The neoconservatives were gone, and Obama was determined to take foreign policy in a new direction. On his first day in office, along with the executive order banning torture, he signed two more, one that closed the CIA’s secret overseas prisons and another that began the process of shuttering the detention facility at Guantanamo Bay. He travelled to the Cairo to speak on behalf of democracy and acknowledge the mistakes America had made in the past, supporting dictators and underwriting wars. (He did not, however, apologize directly for any of this, though that hasn’t stopped Mitt Romney from accusing him of that. George Bush actually made many of the same admissions during his presidency, another fact Romney has conveniently forgotten.)
There were forces working against this change. Some were external. The Obama Administration endured frantic and demagogic opposition to the idea of closing Guantanamo, but met it with a feckless public relations effort. After a few years of trying, Obama, at the behest of his political advisors, gave up on closure, most civilian trials, and the release of non-jihadist prisoners.
But Obama was not by nature a dove. While his Cairo speech was winning plaudits and the country was regaining popularity around the world, he was sounding other notes about American power. When the Nobel Committee awarded him the peace prize, he coupled his new moderation with a vigorous defense of force. “I face the world as it is,” he told his audience as he accepted the award,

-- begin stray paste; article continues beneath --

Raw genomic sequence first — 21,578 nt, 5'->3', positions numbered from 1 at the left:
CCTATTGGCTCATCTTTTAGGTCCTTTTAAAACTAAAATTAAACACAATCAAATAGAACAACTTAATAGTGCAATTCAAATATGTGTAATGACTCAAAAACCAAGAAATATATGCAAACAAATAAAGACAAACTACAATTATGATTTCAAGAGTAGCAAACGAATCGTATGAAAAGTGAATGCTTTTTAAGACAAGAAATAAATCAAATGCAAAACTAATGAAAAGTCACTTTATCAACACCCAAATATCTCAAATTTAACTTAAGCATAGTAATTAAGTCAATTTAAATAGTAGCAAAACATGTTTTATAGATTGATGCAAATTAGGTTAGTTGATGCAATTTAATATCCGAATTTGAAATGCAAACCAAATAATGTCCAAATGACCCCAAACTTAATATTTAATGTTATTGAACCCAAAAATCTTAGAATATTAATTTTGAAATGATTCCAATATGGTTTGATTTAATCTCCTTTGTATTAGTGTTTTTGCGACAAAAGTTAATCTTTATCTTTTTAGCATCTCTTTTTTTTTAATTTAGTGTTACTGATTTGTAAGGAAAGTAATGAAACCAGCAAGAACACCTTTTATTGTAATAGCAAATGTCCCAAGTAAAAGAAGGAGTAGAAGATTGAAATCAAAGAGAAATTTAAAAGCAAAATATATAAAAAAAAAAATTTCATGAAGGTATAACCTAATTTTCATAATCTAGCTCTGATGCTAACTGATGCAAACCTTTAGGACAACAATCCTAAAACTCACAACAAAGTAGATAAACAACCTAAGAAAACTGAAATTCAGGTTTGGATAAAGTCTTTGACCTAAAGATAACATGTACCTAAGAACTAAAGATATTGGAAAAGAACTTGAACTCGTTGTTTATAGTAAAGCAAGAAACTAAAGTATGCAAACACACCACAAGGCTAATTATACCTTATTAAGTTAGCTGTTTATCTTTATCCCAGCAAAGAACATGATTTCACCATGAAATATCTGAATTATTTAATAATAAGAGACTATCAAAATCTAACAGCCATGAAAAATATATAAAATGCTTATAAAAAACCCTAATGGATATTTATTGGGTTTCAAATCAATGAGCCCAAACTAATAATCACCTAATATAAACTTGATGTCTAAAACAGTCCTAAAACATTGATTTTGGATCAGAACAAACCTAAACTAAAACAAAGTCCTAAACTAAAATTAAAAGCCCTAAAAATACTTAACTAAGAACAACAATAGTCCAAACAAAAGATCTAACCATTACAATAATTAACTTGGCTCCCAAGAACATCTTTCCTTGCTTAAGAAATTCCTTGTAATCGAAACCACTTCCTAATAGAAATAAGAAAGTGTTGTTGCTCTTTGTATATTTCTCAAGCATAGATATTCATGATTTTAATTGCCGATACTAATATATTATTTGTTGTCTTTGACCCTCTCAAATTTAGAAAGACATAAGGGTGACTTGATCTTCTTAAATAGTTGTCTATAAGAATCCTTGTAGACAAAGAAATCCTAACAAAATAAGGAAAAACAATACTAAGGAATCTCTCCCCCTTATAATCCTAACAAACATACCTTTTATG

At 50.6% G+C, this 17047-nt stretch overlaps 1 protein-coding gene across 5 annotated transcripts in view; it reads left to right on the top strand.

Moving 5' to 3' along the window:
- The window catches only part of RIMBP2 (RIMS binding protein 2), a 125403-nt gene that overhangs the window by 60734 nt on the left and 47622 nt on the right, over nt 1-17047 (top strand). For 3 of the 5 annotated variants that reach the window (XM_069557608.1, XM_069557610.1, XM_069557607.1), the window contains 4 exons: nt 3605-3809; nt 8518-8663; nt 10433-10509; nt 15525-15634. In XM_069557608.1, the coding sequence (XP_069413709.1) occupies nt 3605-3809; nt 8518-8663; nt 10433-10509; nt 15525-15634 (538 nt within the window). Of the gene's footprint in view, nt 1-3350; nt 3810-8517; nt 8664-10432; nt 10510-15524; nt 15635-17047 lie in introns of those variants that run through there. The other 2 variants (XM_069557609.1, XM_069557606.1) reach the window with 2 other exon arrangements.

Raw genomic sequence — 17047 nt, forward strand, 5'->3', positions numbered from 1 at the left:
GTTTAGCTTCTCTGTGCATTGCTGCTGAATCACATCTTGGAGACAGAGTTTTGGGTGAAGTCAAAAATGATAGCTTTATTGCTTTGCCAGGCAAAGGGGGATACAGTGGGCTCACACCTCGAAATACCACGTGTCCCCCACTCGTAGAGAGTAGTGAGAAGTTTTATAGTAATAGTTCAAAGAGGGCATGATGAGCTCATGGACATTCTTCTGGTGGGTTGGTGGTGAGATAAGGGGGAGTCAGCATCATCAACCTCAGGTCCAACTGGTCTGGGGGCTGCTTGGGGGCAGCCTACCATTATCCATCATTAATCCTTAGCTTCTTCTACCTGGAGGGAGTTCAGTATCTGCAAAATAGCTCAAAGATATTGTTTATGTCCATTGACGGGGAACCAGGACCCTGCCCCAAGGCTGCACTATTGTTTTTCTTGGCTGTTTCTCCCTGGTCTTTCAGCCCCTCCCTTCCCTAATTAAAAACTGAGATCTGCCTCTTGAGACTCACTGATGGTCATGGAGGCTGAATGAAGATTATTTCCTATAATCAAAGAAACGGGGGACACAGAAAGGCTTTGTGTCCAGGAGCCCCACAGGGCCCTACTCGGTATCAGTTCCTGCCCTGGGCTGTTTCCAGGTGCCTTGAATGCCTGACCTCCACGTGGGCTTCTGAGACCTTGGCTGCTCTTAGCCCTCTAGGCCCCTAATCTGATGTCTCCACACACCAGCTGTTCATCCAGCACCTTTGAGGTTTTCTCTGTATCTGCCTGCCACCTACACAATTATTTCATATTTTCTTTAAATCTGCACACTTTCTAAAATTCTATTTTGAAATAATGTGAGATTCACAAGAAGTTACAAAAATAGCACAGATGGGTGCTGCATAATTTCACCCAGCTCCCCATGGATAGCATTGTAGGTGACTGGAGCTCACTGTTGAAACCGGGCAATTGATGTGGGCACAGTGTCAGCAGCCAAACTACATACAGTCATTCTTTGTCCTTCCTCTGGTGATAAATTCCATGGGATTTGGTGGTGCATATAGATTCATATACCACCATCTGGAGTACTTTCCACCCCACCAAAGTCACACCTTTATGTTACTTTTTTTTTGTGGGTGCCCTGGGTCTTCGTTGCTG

and cannot stand idle in the face of threats to the American people. For make no mistake: evil does exist in the world. A non-violent movement could not have halted Hitler’s armies. Negotiations cannot convince al Qaeda’s leaders to lay down their arms. To say that force is sometimes necessary is not a call to cynicism – it is a recognition of history; the imperfections of man and the limits of reason.
To that end he kept his campaign promise to devote more resources to the war in Afghanistan, which had gone badly after US troops were diverted to Iraq. Not long after Obama took office, Afghan President Hamid Karzai won a second term in elections plagued by fraud and low voter turnout. Obama attempted to cultivate an alternative but that went nowhere, and he was stuck trying to prop up a weak government led by a paranoid, corrupt and erratic man. The Taliban were operating in relative safety from the remote tribal regions of Pakistan, just across the mountainous border, with the support, official or otherwise, of a significant portion of the ISI, Pakistan’s intelligence service.